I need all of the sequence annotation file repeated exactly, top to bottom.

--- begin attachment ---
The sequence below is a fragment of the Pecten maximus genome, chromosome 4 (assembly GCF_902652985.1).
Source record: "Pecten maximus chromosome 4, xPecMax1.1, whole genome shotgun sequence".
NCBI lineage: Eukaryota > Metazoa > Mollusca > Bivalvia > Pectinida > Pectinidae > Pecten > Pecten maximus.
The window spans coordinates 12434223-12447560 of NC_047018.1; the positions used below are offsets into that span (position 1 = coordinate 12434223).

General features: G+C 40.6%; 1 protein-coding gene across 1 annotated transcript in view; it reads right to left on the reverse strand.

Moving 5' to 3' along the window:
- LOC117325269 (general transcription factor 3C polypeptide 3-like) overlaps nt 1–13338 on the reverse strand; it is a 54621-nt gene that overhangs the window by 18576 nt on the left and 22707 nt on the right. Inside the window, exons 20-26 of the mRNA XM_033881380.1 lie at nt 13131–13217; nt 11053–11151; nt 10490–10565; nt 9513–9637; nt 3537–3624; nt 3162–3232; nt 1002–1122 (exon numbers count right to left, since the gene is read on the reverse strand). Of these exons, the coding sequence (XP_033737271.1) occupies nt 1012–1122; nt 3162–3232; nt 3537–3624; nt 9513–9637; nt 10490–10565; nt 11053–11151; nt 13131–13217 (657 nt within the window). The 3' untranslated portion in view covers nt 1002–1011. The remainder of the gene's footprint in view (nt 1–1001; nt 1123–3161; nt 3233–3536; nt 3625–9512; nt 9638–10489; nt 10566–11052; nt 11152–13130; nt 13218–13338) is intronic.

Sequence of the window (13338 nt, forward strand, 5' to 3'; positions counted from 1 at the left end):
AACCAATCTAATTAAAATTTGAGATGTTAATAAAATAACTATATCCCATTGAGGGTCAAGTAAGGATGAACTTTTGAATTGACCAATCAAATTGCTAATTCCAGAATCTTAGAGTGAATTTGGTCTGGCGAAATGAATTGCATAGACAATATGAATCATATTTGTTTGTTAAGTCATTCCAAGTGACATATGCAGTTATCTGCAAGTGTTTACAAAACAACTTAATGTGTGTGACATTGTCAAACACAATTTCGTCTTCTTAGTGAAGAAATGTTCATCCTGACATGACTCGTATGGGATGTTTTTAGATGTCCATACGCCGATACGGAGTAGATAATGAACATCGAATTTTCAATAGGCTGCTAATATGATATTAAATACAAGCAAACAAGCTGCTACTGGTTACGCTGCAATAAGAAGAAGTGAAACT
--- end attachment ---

The sequence below is a fragment of the Pecten maximus genome, chromosome 4 (assembly GCF_902652985.1).
Source record: "Pecten maximus chromosome 4, xPecMax1.1, whole genome shotgun sequence".
NCBI lineage: Eukaryota > Metazoa > Mollusca > Bivalvia > Pectinida > Pectinidae > Pecten > Pecten maximus.
The window spans coordinates 12434223-12447560 of NC_047018.1; the positions used below are offsets into that span (position 1 = coordinate 12434223).

General features: G+C 40.6%; 1 protein-coding gene across 1 annotated transcript in view; it reads right to left on the reverse strand.

Moving 5' to 3' along the window:
- LOC117325269 (general transcription factor 3C polypeptide 3-like) overlaps nt 1–13338 on the reverse strand; it is a 54621-nt gene that overhangs the window by 18576 nt on the left and 22707 nt on the right. Inside the window, exons 20-26 of the mRNA XM_033881380.1 lie at nt 13131–13217; nt 11053–11151; nt 10490–10565; nt 9513–9637; nt 3537–3624; nt 3162–3232; nt 1002–1122 (exon numbers count right to left, since the gene is read on the reverse strand). Of these exons, the coding sequence (XP_033737271.1) occupies nt 1012–1122; nt 3162–3232; nt 3537–3624; nt 9513–9637; nt 10490–10565; nt 11053–11151; nt 13131–13217 (657 nt within the window). The 3' untranslated portion in view covers nt 1002–1011. The remainder of the gene's footprint in view (nt 1–1001; nt 1123–3161; nt 3233–3536; nt 3625–9512; nt 9638–10489; nt 10566–11052; nt 11152–13130; nt 13218–13338) is intronic.

Sequence of the window (13338 nt, forward strand, 5' to 3'; positions counted from 1 at the left end):
AACCAATCTAATTAAAATTTGAGATGTTAATAAAATAACTATATCCCATTGAGGGTCAAGTAAGGATGAACTTTTGAATTGACCAATCAAATTGCTAATTCCAGAATCTTAGAGTGAATTTGGTCTGGCGAAATGAATTGCATAGACAATATGAATCATATTTGTTTGTTAAGTCATTCCAAGTGACATATGCAGTTATCTGCAAGTGTTTACAAAACAACTTAATGTGTGTGACATTGTCAAACACAATTTCGTCTTCTTAGTGAAGAAATGTTCATCCTGACATGACTCGTATGGGATGTTTTTAGATGTCCATACGCCGATACGGAGTAGATAATGAACATCGAATTTTCAATAGGCTGCTAATATGATATTAAATACAAGCAAACAAGCTGCTACTGGTTACGCTGCAATAAGAAGAAGTGAAACT